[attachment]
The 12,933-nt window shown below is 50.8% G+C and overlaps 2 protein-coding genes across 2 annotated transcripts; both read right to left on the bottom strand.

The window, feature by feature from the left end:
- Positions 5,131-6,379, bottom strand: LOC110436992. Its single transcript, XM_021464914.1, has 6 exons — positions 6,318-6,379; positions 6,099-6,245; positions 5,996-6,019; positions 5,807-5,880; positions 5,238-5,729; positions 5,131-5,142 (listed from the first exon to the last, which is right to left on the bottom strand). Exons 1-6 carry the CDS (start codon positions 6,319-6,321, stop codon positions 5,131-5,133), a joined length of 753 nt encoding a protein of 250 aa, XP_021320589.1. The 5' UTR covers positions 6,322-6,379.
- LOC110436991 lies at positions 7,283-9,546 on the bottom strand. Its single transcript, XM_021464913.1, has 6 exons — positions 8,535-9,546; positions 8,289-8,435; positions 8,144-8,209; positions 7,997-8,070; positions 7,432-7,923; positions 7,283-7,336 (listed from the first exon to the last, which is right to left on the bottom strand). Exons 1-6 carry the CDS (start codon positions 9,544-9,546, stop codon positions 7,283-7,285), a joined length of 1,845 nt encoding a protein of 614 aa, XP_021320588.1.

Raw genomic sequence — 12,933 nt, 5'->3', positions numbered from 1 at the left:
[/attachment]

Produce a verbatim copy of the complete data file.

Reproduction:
The 12,933-nt window shown below is 50.8% G+C and overlaps 2 protein-coding genes across 2 annotated transcripts; both read right to left on the bottom strand.

The window, feature by feature from the left end:
- Positions 5,131-6,379, bottom strand: LOC110436992. Its single transcript, XM_021464914.1, has 6 exons — positions 6,318-6,379; positions 6,099-6,245; positions 5,996-6,019; positions 5,807-5,880; positions 5,238-5,729; positions 5,131-5,142 (listed from the first exon to the last, which is right to left on the bottom strand). Exons 1-6 carry the CDS (start codon positions 6,319-6,321, stop codon positions 5,131-5,133), a joined length of 753 nt encoding a protein of 250 aa, XP_021320589.1. The 5' UTR covers positions 6,322-6,379.
- LOC110436991 lies at positions 7,283-9,546 on the bottom strand. Its single transcript, XM_021464913.1, has 6 exons — positions 8,535-9,546; positions 8,289-8,435; positions 8,144-8,209; positions 7,997-8,070; positions 7,432-7,923; positions 7,283-7,336 (listed from the first exon to the last, which is right to left on the bottom strand). Exons 1-6 carry the CDS (start codon positions 9,544-9,546, stop codon positions 7,283-7,285), a joined length of 1,845 nt encoding a protein of 614 aa, XP_021320588.1.

Raw genomic sequence — 12,933 nt, 5'->3', positions numbered from 1 at the left: